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Australia Issues Death Threat to Johnny Depp's Dogs

The actor's Yorkshire Terriers Pistol and Boo pose a biosecurity risk to Australia after being "snuck in" on a private jet, says the government. They have 50 hours to get out or face the chop.

by Scott Mitchell
May 14 2015, 10:35am

Photo par Dan Steinberg/AP

The Australian government took to the airwaves on Thursday morning to warn the American actor Johnny Depp he had 50 hours to get his pet dogs out of the country or they would be euthanized.

The 51-year-old actor may have "been the sexiest man alive twice," said Agriculture Minister Barnaby Joyce at a press conference outside parliament house in Canberra, but his Yorkshire Terriers Boo and Pistol posed a biosecurity threat to the country and the government wouldn't hesitate to kill them.

Joyce said the dogs appeared to have been snuck into the country on Depp's private jet when the actor returned to the Gold Coast to continue production on the latest Pirates of the Caribbean movie. They were not declared for quarantine at customs, a mortal sin in Australia which is one of the most isolated ecosystems in the world and has stringent quarantine laws.

The island is one of the only countries in the world free of rabies and several other animal-borne diseases, but 200 native Australian animals are under threat of extinction at present in one of the worst biodiversity crises in the world

"A gentleman known as John Christopher Depp, 51 years old, a.k.a. Jack Sparrow, he's decided to bring into our nation two dogs without actually getting the proper certification or the proper permits required. We found out he snuck them in because we saw them being taken to a poodle groomer," said Joyce. "Mr Depp either has to take his dogs back to California or we're going to have to euthanize them, he's now got about 50 hours left."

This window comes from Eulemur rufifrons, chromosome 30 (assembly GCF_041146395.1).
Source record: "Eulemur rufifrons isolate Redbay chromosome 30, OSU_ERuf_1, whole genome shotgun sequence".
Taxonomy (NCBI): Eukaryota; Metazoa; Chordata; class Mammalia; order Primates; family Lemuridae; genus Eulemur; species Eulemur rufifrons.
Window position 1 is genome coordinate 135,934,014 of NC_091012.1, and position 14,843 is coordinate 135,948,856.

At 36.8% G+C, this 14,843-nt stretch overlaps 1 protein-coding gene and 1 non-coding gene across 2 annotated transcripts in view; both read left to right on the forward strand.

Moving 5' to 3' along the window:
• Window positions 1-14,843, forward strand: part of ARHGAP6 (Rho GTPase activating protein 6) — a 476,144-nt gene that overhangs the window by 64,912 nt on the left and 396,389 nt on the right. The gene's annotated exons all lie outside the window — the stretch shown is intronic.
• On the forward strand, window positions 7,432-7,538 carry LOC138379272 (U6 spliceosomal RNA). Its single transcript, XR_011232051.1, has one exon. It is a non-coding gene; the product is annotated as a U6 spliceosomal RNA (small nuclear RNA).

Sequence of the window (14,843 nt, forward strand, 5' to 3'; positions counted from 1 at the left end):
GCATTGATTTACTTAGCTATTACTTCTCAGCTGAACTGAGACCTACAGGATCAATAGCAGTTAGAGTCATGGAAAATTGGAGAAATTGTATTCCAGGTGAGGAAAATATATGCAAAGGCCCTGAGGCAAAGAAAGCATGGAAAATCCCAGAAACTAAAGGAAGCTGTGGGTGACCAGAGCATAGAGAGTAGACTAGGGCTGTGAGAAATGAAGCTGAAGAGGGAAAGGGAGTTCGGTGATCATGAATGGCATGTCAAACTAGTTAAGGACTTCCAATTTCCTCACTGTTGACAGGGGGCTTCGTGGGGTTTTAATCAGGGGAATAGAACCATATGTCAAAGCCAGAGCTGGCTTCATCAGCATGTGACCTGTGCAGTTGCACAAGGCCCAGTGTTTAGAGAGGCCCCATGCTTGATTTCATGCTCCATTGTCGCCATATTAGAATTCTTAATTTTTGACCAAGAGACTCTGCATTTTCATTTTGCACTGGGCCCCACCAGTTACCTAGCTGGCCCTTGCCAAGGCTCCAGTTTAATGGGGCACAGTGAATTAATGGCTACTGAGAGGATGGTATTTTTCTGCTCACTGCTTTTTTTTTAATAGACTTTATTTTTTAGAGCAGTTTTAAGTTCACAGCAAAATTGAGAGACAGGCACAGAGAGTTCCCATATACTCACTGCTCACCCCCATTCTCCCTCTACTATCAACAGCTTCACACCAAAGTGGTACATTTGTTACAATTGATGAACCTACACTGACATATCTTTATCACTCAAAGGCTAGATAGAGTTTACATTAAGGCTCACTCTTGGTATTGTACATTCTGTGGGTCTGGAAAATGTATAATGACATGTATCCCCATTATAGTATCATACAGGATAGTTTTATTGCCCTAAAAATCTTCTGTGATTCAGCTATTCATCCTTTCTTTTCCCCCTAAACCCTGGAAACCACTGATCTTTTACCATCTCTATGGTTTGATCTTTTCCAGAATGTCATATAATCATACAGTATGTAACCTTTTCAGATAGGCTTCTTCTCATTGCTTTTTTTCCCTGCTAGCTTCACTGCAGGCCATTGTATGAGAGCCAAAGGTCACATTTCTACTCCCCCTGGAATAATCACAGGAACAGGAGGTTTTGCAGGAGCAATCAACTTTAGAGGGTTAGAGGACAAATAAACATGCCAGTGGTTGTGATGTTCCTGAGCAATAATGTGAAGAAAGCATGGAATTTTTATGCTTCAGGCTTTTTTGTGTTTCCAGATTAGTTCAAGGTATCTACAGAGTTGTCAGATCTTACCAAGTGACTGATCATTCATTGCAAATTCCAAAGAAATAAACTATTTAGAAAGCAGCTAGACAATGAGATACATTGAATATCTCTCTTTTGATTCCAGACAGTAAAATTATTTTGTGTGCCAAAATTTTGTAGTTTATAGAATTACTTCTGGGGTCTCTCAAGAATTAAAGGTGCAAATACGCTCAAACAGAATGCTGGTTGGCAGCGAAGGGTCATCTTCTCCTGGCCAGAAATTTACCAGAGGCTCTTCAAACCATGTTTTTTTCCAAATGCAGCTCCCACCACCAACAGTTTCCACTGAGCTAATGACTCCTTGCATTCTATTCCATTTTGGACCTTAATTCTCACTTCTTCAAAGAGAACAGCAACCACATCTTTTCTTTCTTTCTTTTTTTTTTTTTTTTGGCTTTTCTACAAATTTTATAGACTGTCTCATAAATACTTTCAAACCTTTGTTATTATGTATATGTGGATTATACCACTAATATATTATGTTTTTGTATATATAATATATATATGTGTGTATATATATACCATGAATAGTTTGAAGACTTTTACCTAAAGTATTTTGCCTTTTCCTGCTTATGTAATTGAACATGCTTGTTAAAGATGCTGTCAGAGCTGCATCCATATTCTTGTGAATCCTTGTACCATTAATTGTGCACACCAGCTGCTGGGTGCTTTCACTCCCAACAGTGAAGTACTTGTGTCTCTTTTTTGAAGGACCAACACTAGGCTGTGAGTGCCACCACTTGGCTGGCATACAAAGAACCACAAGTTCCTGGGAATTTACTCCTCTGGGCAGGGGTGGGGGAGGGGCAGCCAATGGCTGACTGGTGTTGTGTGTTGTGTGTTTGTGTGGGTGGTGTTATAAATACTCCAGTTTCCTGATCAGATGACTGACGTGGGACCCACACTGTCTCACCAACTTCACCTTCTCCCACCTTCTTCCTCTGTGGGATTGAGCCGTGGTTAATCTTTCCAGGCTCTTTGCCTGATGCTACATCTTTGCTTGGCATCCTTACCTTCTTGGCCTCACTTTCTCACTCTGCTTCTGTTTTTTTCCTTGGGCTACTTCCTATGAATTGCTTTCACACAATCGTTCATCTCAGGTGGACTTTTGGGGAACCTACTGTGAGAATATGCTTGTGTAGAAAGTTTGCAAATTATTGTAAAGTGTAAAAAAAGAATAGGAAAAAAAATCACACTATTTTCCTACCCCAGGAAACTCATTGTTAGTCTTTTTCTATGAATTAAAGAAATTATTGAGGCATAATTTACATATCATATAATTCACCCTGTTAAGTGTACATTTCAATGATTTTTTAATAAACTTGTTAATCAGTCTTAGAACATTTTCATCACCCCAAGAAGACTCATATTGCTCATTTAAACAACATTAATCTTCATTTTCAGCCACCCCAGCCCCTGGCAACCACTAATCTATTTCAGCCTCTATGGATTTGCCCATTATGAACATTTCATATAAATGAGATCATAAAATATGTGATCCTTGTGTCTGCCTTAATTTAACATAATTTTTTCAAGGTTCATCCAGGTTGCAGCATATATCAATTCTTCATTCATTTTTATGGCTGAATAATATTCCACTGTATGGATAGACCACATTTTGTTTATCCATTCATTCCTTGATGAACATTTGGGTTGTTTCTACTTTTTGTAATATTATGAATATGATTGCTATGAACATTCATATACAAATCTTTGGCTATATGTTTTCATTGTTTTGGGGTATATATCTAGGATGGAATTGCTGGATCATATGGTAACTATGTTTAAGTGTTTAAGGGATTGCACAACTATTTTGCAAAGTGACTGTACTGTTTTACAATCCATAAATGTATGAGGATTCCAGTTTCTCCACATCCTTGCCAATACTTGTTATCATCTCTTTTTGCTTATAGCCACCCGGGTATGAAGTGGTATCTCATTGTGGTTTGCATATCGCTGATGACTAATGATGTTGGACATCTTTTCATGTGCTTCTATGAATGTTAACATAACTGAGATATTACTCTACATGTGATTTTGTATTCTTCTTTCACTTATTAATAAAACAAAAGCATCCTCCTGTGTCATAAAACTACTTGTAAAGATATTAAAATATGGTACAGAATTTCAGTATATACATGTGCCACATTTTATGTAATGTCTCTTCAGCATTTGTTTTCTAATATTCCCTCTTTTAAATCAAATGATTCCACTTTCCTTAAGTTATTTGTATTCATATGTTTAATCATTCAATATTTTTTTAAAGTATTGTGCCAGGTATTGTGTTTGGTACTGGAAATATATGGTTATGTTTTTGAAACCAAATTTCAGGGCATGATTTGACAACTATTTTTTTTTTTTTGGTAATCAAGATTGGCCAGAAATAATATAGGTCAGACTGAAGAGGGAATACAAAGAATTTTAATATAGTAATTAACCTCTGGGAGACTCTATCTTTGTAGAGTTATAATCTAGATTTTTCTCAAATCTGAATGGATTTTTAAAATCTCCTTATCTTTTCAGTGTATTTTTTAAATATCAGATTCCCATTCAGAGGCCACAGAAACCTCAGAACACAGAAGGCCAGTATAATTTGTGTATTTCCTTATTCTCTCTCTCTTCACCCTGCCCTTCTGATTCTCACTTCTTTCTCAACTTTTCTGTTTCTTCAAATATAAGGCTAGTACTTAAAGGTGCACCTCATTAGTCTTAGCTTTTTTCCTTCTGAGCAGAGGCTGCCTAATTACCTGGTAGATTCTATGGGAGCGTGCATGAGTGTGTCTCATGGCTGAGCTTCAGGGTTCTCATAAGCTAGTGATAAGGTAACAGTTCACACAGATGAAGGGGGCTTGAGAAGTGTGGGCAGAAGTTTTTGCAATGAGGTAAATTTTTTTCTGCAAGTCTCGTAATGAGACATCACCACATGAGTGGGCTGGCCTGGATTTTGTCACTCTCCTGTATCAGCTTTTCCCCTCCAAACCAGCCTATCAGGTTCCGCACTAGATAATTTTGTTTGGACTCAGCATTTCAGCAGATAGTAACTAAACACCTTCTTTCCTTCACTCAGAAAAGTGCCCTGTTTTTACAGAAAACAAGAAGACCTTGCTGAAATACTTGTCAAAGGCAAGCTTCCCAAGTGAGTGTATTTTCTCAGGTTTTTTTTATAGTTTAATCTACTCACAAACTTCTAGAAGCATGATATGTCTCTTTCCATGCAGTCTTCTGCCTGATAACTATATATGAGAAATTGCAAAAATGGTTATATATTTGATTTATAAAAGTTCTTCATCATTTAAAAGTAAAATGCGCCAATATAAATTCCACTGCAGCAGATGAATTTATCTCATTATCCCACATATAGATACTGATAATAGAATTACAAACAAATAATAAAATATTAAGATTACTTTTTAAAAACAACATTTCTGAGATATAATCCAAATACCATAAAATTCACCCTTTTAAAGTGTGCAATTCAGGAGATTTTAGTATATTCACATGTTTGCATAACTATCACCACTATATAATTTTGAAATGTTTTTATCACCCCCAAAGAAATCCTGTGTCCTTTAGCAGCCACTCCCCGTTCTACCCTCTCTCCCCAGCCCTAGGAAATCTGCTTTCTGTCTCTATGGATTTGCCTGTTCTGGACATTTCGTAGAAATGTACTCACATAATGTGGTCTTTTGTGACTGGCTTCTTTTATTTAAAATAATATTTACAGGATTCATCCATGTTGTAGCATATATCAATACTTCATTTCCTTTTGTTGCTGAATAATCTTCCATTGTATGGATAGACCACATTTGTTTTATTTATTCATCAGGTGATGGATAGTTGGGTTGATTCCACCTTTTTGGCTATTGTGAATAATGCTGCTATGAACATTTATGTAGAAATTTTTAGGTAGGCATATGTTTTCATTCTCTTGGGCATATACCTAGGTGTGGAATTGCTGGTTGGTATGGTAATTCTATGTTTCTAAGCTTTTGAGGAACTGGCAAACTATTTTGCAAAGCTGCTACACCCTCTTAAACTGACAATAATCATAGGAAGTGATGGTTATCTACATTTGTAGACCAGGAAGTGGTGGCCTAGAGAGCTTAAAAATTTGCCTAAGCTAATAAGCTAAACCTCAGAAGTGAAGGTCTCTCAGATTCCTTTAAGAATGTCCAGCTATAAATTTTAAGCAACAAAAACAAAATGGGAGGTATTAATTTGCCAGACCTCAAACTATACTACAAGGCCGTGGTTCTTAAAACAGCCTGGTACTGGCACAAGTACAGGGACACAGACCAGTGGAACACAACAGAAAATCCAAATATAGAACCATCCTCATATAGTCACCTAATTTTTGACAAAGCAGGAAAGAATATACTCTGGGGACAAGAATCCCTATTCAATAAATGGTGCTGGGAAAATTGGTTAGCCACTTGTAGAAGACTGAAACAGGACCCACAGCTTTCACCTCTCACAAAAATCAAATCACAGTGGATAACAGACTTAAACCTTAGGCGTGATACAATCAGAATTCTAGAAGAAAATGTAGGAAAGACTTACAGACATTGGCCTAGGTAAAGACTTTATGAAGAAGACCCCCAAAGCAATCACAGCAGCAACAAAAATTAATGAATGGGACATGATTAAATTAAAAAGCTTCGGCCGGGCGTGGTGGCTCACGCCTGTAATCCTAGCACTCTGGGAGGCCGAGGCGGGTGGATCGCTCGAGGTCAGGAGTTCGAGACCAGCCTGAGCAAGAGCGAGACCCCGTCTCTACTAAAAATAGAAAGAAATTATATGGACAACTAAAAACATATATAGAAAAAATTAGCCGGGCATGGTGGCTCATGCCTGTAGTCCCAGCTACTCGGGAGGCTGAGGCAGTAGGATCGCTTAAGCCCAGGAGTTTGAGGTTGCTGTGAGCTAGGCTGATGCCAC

Joyce named several diseases that Australia's quarantine policy has been attempting to keep out of the country, that Depp's dogs could be carrying. They included leishmania, rabies, leptospirosis, and other parasites. "It's time that Pistol and Boo buggered off back to the United States," he concluded.

The countdown for Boo and Pistol is now on, with their execution slated for Saturday local time should they not leave the country.

The news immediately created waves all over the world, with an online petition to save the dogs reaching more than 5,000 signatures within hours, and Twitter users doing their best to make light of a dark situation.

#WarOnTerrier was one of the top ten trending topics on Twitter within 12 hours of Joyce issuing his threat.

Some users sided with the government.

Immigration Minister Peter Dutton insisted the issue was a serious one. "If you have breaches of biosecurity, it can have big impacts," he said during an interview with 2GB Radio.

Australia's ABC news station said it understood government officials had visited the Gold Coast mansion that Depp is renting with fellow actor and wife Amber Heard, and gave them a three-day warning. The dogs were filmed from a helicopter — alive and well — inside the house.

The US Embassy in Canberra issued a statement on the case, advising that Australia had "very strict quarantine standards for other products, animals, and pets," and warned US citizens to exercise caution and to familiarize themselves with Australian law before entering the country.

According to the World Health Organization (WHO), 150 countries have endemic rabies infections. The organization estimates there are between 26,400 and 61,000 rabies deaths around the world each year.

Leishmaniasis, an infection caused by a parasite transmitted by sandflies, causes 1.3 million infections a year and 20,000 to 30,000 annual deaths. Neither disease is prevalent in the United States.

Related: One of the world's biggest extinction crises is being caused by Cats

The opposition Labor Party insisted Joyce was using the case to his political advantage, and sought to shift blame to government budget cuts for the illegal arrival of the two terriers.

"Instead of grandstanding before the media," opposition agriculture spokesperson Joel Fitzgibbon said, "Barnaby Joyce should be answering the hard questions about the breach and what role his biosecurity funding cuts may have played."

But Joyce had insisted the actor cannot be afforded special treatment. "If you start letting movie stars [and their pets]... come into our nation, why don't we just break the laws for everybody," the minister said.

Follow Scott Mitchell on Twitter: @s_mitchell

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